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Nat Rev Dis Primers. 2019 Sep 5;5(1):60. doi: 10.1038/s41572-019-0109-9.

Autosomal dominant tubulointerstitial kidney disease.

Author information

1
Institute of Physiology, Mechanisms of Inherited Kidney Disorders Group, University of Zurich, Zurich, Switzerland. olivier.devuyst@uzh.ch.
2
Division of Nephrology, UCLouvain Medical School, Brussels, Belgium. olivier.devuyst@uzh.ch.
3
Institute of Physiology, Mechanisms of Inherited Kidney Disorders Group, University of Zurich, Zurich, Switzerland.
4
Division of Pediatric Nephrology and Transplantation, University Children's Hospital Marburg, Marburg, Germany.
5
Department of Nephrology and Medical Intensive Care, Charité Universitätsmedizin Berlin, Berlin, Germany.
6
Research Unit for Rare Diseases, Department of Pediatrics and Adolescent Medicine, First Faculty of Medicine, Charles University, Prague, Czech Republic.
7
Division of Genetics and Cell Biology, IRCCS San Raffaele Scientific Institute, Milan, Italy.
8
Section on Nephrology, Wake Forest School of Medicine, Winston-Salem, NC, USA.

Abstract

Autosomal dominant tubulointerstitial kidney disease (ADTKD) is a recently defined entity that includes rare kidney diseases characterized by tubular damage and interstitial fibrosis in the absence of glomerular lesions, with inescapable progression to end-stage renal disease. These diseases have long been neglected and under-recognized, in part due to confusing and inconsistent terminology. The introduction of a gene-based, unifying terminology led to the identification of an increasing number of cases, with recent data suggesting that ADTKD is one of the more common monogenic kidney diseases after autosomal dominant polycystic kidney disease, accounting for ~5% of monogenic disorders causing chronic kidney disease. ADTKD is caused by mutations in at least five different genes, including UMOD, MUC1, REN, HNF1B and, more rarely, SEC61A1. These genes encode various proteins with renal and extra-renal functions. The mundane clinical characteristics and lack of appreciation of family history often result in a failure to diagnose ADTKD. This Primer highlights the different types of ADTKD and discusses the distinct genetic and clinical features as well as the underlying mechanisms.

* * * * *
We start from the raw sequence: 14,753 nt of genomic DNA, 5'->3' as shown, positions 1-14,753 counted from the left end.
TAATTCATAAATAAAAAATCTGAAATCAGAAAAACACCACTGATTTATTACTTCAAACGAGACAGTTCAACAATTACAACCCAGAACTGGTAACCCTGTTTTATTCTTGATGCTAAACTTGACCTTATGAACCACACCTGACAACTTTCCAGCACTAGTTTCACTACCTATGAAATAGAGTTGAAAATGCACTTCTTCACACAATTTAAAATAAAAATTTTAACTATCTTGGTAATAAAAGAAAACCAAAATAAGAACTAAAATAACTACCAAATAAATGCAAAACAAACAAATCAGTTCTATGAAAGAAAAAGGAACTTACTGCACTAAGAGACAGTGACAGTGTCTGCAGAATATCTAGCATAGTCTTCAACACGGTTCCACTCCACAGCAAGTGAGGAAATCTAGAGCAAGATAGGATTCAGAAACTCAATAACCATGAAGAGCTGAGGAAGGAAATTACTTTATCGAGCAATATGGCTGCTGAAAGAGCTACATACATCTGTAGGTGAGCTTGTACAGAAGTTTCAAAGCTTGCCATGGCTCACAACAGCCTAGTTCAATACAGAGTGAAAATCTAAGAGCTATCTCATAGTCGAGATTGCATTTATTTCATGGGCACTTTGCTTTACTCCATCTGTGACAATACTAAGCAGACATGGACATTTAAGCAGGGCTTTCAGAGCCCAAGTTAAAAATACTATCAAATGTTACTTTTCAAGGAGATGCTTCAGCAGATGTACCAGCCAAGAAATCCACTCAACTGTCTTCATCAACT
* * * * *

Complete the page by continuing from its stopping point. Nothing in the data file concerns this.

PMID:
31488840
DOI:
10.1038/s41572-019-0109-9

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